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All About Cantaloupe

CAN I GROW CANTALOUPE?

This easy growing specialty melon can be direct sown after all danger of frost, or started indoors 3-4 weeks before setting out. Melons take some space to grow and vine, so leave enough room for cantaloupe to spread.
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PLANT HISTORY

Legend has it that cantaloupe seed was brought to America on one of Christopher Columbus's voyages.
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CANTALOUPE SEEDS OR PLANTS?

Cantaloupe can be direct sown after all danger of frost, or started indoors 3-4 weeks before setting out.
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CULTIVATION

Thin growing cantaloupe seedlings to 1 foot apart for best growth.
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GROWING TIPS

Grow cantaloupe in rows spaced 3 to 4 feet apart or in "hills" with groups of 2 or 3 plants per "hill". Cantaloupes can also be trained on a trellis or fence to save space. Cantaloupes need a constant supply of water, and particular attention should be paid during summer dry spells.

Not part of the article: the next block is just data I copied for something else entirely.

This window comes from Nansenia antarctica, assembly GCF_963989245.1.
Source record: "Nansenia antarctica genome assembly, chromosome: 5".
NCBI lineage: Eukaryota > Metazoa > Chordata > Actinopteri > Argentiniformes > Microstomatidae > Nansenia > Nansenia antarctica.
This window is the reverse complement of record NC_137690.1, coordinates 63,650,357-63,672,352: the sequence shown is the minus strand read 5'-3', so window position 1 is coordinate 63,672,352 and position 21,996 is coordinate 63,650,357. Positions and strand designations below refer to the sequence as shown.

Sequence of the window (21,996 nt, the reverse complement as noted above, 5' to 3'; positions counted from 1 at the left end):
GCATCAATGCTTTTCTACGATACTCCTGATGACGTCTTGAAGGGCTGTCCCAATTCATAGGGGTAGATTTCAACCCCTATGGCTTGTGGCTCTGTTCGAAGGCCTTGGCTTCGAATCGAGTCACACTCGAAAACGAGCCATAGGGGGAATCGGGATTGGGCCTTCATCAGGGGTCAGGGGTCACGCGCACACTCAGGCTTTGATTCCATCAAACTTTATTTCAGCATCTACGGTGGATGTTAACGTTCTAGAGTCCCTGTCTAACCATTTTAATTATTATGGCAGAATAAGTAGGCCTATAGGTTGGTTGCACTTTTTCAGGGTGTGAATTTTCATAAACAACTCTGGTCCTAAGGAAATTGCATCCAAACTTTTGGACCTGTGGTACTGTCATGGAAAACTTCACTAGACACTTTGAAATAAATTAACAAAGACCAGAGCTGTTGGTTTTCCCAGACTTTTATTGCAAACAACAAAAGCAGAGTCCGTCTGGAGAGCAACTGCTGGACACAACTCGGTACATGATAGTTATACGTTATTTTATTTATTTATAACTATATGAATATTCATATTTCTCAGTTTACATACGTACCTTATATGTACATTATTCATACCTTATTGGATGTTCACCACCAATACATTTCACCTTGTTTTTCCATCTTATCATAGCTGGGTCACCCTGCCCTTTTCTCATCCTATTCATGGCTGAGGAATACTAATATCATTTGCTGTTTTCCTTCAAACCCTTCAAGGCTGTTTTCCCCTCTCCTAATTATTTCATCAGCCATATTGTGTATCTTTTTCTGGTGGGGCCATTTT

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INSECTS & DISEASES

Cantaloupe is rarely bothered by pests and disease. It's best to rotate your melon crops each year ensuring that you are not planting in the same spot each year.
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HARVEST TIPS

Melons need to ripen fully on the vine. They do not ripen well after they are harvested. Cantaloupes develop a wonderful fragrance when they are ready to pick - you can't miss it. The fruit should slip easily from the vine and the blossom end should feel soft to the touch.
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RECIPES & STORAGE

Cantaloupes are delicious and refreshing summer snacks as well as a gourmet breakfast and dessert specialty. They will last for a week or more in the refrigerator.
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Gardening Tip of the Day

  • If you received a flowering amaryllis plant for the holidays, you can make it bloom again next year around the holiday time.

    After the flowers fade, cut just the flower stalk to about 2 inches above the soil level. Continue watering when soil becomes dry. Regularly fertilize the plant with a houseplant formula such as 5-5-5 or 5-10-5 following directions on the fertilizer package. After about six months of allowing the foliage to grow, stop fertilizing and begin to reduce watering over a 2- to 3-week period. After this period, stop watering. Eliminating water and fertilizer allows the bulb to enter a dormant or resting phase. Move the pot to a dry, cool (50 to 60 degrees F.) room that has good ventilation for 2 to 3 months.

    Sometime in early November, move the pot to a bright, warm spot and renew watering. In anywhere from 4 to 8 weeks, the amaryllis should flower again.